Markets Are Not Gods

Table of Contents

1 I Believe In the Free Market

It's grown quite common for people in the Republican party to profess their faith in "the free market." The prattle of C-Span and talking heads drone on and on about their bourgeoisie heritage, reveling in the inanity of it all.

Left-wise partisans point out the vacuousness of these catch-phrases and talking points; careful to recant the statist rhetoric that is spoon fed to them by their authoritarian priest-kings.

Contrary to what the satirists say, Economics is not a matter of opinion. While economists are entirely likely to have opinions and even intersperse them into their professional work, the core of economics is far from subjective.

Adam Smith may have done economics a disservice by using the term "invisible hand" to describe the way people read the signals of price and apply those signals to their expertise. It does indeed paint a picture of some god-like intelligence tugging on the puppet strings that motivate our daily affairs.

Markets are a product of human interaction. They exist in any environment where people are able to communicate their subjective desires to each other. Markets are an inevitable reality. We observe them in all places; where people want a thing they do not have, they offer something to others according to their mutual subjective desires.

1.1 I Believe In Electromagnetism

Declaring disbelief in markets will not have the same effect on them as it would on Tinkerbell. Like gravity, markets will continue to operate irrespective of how or if one perceives them. Indeed, just like gravitation, if it were possible to make markets cease to exist, only the most infantile understanding of physics or economics could imagine life as even possible without them.

While state controls can blacken markets, change prices, and skew the signals that people use to measure their collective subjective values, they cannot make markets go away.

Prices are the primary means by-which people communicate the ratio of a resource's availability versus the amount of interest people have in acquiring that resource. The laws of nature are consistent and predictable to the point where people can reasonably predict the availability and value that any given resource may have to them. Around this predictability, people can build industries, create jobs, and plan for their futures.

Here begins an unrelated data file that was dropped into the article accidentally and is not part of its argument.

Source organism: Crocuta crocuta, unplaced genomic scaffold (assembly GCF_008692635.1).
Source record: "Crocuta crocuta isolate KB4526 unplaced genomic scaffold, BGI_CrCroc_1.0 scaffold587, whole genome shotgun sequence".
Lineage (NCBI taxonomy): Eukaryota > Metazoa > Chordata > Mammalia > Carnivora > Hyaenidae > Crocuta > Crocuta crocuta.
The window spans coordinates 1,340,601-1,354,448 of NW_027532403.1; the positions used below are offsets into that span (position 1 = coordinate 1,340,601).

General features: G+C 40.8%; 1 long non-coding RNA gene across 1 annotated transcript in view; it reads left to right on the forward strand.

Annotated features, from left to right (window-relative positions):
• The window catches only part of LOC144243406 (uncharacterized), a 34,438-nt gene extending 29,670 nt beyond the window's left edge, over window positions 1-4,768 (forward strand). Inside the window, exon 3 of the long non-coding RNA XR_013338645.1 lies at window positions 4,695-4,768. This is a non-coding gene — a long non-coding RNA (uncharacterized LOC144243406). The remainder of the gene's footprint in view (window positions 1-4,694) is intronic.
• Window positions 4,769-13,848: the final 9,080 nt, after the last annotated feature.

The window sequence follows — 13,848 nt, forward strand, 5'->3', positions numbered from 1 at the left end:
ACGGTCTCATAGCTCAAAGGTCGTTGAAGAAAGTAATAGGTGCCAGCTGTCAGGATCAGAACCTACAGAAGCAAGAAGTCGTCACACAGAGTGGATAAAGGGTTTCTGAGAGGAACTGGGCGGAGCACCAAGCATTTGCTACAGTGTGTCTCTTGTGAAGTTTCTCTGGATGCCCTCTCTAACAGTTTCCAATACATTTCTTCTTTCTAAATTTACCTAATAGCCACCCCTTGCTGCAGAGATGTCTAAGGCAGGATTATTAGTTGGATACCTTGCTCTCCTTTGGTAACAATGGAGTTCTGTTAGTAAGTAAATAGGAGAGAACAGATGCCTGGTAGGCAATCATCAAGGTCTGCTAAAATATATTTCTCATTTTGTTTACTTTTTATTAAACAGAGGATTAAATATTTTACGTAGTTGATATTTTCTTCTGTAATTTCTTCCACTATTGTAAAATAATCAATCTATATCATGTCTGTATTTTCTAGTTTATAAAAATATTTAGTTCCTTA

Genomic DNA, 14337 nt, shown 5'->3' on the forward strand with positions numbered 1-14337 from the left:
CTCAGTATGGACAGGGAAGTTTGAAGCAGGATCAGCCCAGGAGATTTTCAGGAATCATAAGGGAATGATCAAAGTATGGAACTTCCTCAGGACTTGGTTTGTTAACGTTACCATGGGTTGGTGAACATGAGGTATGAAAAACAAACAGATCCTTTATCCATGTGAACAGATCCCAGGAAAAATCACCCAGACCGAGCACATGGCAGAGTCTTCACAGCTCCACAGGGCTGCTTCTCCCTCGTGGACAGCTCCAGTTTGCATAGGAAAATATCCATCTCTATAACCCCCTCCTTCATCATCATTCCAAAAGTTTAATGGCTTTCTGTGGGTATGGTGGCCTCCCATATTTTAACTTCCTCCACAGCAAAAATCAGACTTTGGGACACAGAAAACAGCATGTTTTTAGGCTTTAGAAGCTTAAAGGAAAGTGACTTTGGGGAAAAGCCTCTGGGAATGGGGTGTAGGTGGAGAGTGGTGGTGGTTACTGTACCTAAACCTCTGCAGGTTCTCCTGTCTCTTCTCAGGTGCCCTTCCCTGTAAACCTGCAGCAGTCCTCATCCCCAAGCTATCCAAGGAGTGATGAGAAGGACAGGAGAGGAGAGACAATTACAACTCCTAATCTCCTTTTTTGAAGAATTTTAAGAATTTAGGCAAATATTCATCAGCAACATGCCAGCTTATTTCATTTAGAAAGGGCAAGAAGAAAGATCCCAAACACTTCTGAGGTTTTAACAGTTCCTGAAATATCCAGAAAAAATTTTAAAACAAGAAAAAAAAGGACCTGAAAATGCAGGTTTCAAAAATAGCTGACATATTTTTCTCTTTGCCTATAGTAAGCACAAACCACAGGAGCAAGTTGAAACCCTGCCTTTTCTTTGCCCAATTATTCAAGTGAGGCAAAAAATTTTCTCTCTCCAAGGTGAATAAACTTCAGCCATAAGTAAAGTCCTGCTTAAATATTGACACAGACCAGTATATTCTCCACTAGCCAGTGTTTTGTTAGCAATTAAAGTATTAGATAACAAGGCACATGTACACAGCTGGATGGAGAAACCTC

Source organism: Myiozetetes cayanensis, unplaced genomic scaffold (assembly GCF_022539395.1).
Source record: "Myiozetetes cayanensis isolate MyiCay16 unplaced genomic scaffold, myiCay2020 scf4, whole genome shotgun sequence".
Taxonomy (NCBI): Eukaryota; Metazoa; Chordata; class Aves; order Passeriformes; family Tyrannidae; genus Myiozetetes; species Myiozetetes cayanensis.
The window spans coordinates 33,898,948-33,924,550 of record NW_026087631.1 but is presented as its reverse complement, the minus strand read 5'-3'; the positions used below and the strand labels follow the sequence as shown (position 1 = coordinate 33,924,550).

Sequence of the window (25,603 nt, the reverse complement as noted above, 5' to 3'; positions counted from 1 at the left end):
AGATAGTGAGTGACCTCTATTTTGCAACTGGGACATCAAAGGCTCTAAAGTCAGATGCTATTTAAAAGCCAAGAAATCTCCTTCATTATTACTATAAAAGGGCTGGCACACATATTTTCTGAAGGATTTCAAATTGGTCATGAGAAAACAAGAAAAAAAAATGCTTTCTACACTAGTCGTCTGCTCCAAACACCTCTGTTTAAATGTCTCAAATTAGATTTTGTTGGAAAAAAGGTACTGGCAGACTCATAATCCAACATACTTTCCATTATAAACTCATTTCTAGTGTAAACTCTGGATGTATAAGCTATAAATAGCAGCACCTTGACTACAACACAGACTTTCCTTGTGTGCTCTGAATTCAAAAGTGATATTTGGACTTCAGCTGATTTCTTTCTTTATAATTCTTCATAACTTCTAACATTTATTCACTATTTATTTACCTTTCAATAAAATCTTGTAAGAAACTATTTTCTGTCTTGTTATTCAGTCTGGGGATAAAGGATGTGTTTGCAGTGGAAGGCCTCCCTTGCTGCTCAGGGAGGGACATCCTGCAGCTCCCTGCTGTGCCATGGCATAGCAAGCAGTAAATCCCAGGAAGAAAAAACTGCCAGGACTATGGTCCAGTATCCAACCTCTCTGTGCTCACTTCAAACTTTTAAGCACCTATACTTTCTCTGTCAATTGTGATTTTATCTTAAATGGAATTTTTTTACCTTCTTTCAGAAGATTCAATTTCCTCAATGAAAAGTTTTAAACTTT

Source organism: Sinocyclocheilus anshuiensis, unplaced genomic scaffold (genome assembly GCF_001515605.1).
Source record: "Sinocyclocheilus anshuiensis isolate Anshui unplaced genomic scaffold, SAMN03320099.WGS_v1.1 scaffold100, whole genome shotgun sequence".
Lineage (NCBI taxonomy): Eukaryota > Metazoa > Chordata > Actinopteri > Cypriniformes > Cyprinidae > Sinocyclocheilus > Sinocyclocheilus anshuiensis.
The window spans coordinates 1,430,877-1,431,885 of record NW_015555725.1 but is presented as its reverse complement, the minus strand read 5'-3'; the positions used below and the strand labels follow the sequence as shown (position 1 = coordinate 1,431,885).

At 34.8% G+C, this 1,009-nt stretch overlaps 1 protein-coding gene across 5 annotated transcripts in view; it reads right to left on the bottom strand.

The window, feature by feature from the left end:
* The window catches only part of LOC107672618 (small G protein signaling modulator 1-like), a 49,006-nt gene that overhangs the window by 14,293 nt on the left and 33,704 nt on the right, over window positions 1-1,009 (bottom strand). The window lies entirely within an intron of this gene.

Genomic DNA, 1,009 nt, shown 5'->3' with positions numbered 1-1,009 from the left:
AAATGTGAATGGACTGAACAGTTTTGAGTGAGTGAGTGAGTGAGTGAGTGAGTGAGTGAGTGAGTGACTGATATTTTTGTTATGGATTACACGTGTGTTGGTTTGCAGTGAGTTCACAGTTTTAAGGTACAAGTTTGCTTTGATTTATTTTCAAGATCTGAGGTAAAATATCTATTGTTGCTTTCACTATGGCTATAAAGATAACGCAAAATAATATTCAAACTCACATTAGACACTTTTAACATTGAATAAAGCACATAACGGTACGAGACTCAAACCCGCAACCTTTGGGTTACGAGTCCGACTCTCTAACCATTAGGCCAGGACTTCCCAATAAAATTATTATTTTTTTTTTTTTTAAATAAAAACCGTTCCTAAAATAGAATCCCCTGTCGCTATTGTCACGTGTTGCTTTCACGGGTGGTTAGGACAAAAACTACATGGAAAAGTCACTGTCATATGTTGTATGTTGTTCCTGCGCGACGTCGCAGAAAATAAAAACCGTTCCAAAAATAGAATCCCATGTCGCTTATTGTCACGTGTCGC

The state, by contrast, tends to be a tumultuous being. It controls the monopoly of force and is subject to the whims of the elite few who control it (be they monarchs or elected representatives, it makes no difference). Politics, being motivated by turbulent and mutually incompatible opinions of politicians necessitates that the state is always engaged in a tug of war with itself over which way it should apply its monopoly of force.

The force of the state will apply and relieve pressure according to political tides, changing the scarcity or abundance of any given resource. What's more, they can arbitrarily change the very tools used to measure these properties of reality — making the measuring stick itself a fluctuating thing that skews and distorts everyone's ability to measure what resources are available and how fervently people want those resources.

This is not a matter of belief. This is observations. This is what we see happening with all people all the time. This is economic truth.

The opinion or belief comes in when we begin to apply judgments after this. The Keynesian believes that by changing the measuring stick that people use to quantify resource availability, people can be motivated to find the best resource allocation available to them.

1.2 Because Saint Keynes Said So

The Austrian school of economics contends that if the Keynesians were right, why are they so consistently caught off guard by the consequences of economic activity? Why do they assert that Fannie Mae and Freddie Mac is completely solvent up until moments before the crisis is declared? Why did stagflation occur in the 70's? How do they account for the Japanese "Lost Decade?" How do they prevent a repeat of Yugoslavia's mistakes? Why did the Great Depression last longer than all other market crashes before it?

Free Market advocates are not defined by the things they put their faith in. They are defined by a lack of faith in the state. They are skeptics who wonder why it is that the statist interventionist policies have failed to forsee economic problems until they are well upon us.

Declaring one's faith in the free market is quite vacuous. Just like everything else politicians do.

Date: 2012-03-16 19:28

Author: Anthony "Ishpeck" Tedjamulia

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